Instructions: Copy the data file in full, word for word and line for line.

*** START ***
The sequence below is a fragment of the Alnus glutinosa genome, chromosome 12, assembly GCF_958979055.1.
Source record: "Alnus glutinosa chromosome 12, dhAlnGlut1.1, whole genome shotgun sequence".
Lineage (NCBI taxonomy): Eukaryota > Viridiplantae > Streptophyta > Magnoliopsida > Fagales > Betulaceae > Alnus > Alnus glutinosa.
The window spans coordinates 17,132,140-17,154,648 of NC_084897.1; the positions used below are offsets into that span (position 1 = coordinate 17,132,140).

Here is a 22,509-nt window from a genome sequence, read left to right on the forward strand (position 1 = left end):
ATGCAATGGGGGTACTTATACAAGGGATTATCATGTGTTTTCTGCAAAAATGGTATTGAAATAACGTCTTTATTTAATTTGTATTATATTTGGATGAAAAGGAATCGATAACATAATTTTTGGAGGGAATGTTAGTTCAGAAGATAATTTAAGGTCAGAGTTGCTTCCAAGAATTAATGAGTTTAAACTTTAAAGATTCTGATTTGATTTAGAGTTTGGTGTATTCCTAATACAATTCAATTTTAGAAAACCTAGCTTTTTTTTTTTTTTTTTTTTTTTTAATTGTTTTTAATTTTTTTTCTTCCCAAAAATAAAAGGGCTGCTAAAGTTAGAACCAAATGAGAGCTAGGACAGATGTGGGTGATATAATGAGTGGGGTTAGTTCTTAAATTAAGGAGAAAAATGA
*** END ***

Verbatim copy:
The sequence below is a fragment of the Alnus glutinosa genome, chromosome 12, assembly GCF_958979055.1.
Source record: "Alnus glutinosa chromosome 12, dhAlnGlut1.1, whole genome shotgun sequence".
Lineage (NCBI taxonomy): Eukaryota > Viridiplantae > Streptophyta > Magnoliopsida > Fagales > Betulaceae > Alnus > Alnus glutinosa.
The window spans coordinates 17,132,140-17,154,648 of NC_084897.1; the positions used below are offsets into that span (position 1 = coordinate 17,132,140).

Here is a 22,509-nt window from a genome sequence, read left to right on the forward strand (position 1 = left end):
ATGCAATGGGGGTACTTATACAAGGGATTATCATGTGTTTTCTGCAAAAATGGTATTGAAATAACGTCTTTATTTAATTTGTATTATATTTGGATGAAAAGGAATCGATAACATAATTTTTGGAGGGAATGTTAGTTCAGAAGATAATTTAAGGTCAGAGTTGCTTCCAAGAATTAATGAGTTTAAACTTTAAAGATTCTGATTTGATTTAGAGTTTGGTGTATTCCTAATACAATTCAATTTTAGAAAACCTAGCTTTTTTTTTTTTTTTTTTTTTTTTAATTGTTTTTAATTTTTTTTCTTCCCAAAAATAAAAGGGCTGCTAAAGTTAGAACCAAATGAGAGCTAGGACAGATGTGGGTGATATAATGAGTGGGGTTAGTTCTTAAATTAAGGAGAAAAATGA